Even more troubling are reports that children with gender dysphoria are being prescribed off-label puberty blockers and cross-sex hormones and, eventually, move on to surgeries to remove secondary sex characteristics like breasts. There are reports of children granted partially reversible cross-sex hormones as young as 12. Soh documents claims from detransitioners — men and women who began to transition to the opposite gender and then stopped — who were given access puberty blockers after only one short appointment with a doctor.
This despite the fact that the evidence sexologists have accrued from numerous studies about childhood gender dysphoria suggests that a majority of such children resolve their dysphorias during puberty. As Soh points out, once the sex drive begins to gear up, most dysphoric children discover that they are gay.
Delivered too early, puberty blockers inhibit the natural processes by which dysphorias might resolve themselves without further serious medical interventions —interventions that include side effects like sexual dysfunction, sterility, and lifelong reliance on exogenous hormones that may damage organs and bones.
(The World Professional Association for Transgender Health's Standards of Practice acknowledges all of this, for what it's worth. It recommends waiting until after puberty begins to administer puberty blockers, for example, and only after an "extensive exploration of psychological, family, and social issues" has been undertaken.)
But in a climate that fires, libels, shouts down, threatens or blacklists anyone who dares express reasonable concerns, it's easy to see why the public would doubt whether doctors are navigating this challenge responsibly. Questions about the practices of gender identity clinics in the UK are beginning to be aired, but the culture of fear that still exists around these topics actually diminishes trust in expertise at a moment when we need to rely on it the most.
Soh's book may force some nuance to this conversation.
That's not to say the The End of Gender is without flaws. As one might expect of a book covering an enormous range of topics and written for a lay audience, parts of it are shallow. There is a section, for example, where Soh explores the impact of evolutionary biology on the dating market. The short version — men are cued to prefer young, attractive partners while women opt for mates with greater financial resources — is redundant. The topic is a book in and of itself, and a mere subheading in Soh's broader work can't delve into the subject with enough depth to do it justice.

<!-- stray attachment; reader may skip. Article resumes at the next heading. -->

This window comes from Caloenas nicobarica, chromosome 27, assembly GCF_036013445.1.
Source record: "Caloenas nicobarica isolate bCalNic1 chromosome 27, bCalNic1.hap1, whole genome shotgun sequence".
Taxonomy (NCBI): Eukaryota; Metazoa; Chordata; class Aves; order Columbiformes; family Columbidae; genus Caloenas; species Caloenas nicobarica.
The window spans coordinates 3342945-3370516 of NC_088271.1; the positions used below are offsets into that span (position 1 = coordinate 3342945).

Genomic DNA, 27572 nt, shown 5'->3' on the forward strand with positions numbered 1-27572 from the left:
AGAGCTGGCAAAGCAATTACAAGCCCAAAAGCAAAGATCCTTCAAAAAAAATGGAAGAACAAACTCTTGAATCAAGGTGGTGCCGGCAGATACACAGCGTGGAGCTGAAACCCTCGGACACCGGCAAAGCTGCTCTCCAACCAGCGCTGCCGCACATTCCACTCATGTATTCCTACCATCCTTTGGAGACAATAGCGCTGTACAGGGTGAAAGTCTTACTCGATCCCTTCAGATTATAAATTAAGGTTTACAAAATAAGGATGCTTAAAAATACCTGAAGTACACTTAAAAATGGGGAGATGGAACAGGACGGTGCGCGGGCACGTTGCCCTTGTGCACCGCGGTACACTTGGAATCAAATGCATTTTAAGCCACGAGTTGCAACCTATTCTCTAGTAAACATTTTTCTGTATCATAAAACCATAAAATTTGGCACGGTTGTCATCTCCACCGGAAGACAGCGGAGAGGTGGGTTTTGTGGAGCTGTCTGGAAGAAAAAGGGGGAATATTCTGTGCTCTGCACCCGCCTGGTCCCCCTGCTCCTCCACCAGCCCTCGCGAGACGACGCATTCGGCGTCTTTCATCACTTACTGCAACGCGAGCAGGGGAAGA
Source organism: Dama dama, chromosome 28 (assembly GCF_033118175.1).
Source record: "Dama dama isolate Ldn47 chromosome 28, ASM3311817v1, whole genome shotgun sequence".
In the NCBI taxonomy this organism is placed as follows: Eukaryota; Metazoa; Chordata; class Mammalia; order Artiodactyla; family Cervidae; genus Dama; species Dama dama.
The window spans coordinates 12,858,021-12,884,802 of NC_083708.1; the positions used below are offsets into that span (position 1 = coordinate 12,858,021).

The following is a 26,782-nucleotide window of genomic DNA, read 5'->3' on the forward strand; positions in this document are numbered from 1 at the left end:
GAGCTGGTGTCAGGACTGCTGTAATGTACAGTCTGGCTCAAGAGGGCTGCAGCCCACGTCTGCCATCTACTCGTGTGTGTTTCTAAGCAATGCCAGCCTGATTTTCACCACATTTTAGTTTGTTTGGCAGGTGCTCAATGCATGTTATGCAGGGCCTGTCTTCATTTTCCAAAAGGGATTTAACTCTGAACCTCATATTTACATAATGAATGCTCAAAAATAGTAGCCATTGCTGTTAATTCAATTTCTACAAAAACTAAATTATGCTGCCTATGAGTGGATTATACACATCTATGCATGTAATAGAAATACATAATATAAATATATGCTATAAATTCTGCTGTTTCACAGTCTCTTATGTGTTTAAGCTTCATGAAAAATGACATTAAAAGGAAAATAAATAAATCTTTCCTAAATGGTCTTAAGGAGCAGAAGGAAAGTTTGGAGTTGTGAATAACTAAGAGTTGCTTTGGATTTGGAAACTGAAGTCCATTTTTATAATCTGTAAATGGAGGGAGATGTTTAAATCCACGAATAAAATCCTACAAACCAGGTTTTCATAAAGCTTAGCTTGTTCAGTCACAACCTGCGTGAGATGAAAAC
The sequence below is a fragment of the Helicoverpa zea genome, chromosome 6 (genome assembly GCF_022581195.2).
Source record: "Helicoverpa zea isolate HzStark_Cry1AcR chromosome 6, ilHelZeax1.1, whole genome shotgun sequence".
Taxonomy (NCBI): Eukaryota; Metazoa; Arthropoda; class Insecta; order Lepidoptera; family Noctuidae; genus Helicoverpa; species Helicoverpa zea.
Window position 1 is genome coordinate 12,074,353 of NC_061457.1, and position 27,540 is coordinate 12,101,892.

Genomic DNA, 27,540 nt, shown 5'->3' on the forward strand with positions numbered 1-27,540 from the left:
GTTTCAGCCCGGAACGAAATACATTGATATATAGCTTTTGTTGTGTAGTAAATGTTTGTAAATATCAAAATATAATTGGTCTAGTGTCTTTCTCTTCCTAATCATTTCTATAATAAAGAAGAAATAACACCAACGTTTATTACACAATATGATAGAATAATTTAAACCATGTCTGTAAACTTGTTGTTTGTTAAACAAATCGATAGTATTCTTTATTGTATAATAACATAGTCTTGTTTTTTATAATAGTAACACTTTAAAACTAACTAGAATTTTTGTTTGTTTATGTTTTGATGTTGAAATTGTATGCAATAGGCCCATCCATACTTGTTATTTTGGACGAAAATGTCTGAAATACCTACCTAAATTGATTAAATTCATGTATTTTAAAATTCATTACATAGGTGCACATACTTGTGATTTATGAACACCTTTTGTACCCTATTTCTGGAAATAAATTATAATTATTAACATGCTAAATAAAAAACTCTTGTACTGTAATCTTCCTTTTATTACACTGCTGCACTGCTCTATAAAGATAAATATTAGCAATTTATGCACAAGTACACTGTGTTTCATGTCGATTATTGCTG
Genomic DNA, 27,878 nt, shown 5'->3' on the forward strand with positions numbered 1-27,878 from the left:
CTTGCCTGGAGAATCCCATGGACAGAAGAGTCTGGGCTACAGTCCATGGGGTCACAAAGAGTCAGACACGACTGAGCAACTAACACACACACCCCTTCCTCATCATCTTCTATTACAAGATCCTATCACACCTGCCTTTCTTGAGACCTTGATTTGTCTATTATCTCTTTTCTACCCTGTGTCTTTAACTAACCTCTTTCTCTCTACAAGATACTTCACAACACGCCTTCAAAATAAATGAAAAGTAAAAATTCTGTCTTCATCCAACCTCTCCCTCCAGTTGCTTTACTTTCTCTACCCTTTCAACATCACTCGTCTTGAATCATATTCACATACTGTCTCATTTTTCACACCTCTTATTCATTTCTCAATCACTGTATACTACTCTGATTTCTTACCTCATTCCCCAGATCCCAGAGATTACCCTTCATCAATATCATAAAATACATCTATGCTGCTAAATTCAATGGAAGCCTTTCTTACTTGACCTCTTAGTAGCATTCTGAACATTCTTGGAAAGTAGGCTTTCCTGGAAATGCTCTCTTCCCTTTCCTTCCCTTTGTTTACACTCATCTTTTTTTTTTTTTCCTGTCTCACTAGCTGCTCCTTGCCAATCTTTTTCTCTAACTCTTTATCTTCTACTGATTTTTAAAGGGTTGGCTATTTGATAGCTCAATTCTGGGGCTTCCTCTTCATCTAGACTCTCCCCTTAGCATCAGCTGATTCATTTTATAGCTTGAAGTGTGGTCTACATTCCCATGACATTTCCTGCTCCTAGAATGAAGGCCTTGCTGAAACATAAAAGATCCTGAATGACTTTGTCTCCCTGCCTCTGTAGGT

The End of Gender also occasionally suffers from mistaking extreme outliers for reality. An example of this; Soh explores gender neutral parenting and "theybys." She points out, correctly, that we ought to stop projecting our own gender-based pathologies onto our kids and just let them dress how they please and play with toys without getting too wound up about it one way or the other.
This is good parenting advice, but I admit that I've yet to encounter this neurosis in real life. Nurseries are still painted in pinks and blues. Girly princess dresses and dump trucks abound. As a Millennial parent, I've yet to meet a single "theyby" in the wild. Journalistic articles featuring gender-neutral parents are easy to find, there doesn't seem to be much hard data on the actual prevalence of the trend. I suspect the practice is still confined to the New York Magazine lifestyle pages.
The best reason to buy The End of Gender is for the sheer pleasure of reading Twitter-mediated samizdat. In an online culture that is constantly gaslighting men and women about the most fundamental nature of their own lived experiences, reading the book provides a sense of relief. Soh herself appears to be conscious of this appeal. (She dedicates The End of Gender to "everyone who blocked me on Twitter.")
The culture she describes online, in journalism, and in academia is broadly correct. Soh has made the media rounds promoting her book on Joe Rogan, Ben Shapiro and other American media outlets. She's a Canadian woman of colour whose book is finding international attention — and yet a discussion of it is nowhere to be seen in our mainstream outlets.
Few seem willing to risk backlash by giving her a platform. Even the most mundane conversations around sex, gender and transgender issues has acquired a patina of toxicity that is now beyond absurd.
It's perfectly comprehensible to me why activists would seek to circumscribe discussion of these topics — and I give them some credit for succeeding in doing so. But no one who writes or thinks for a living is obliged to take any of these unspoken strictures seriously.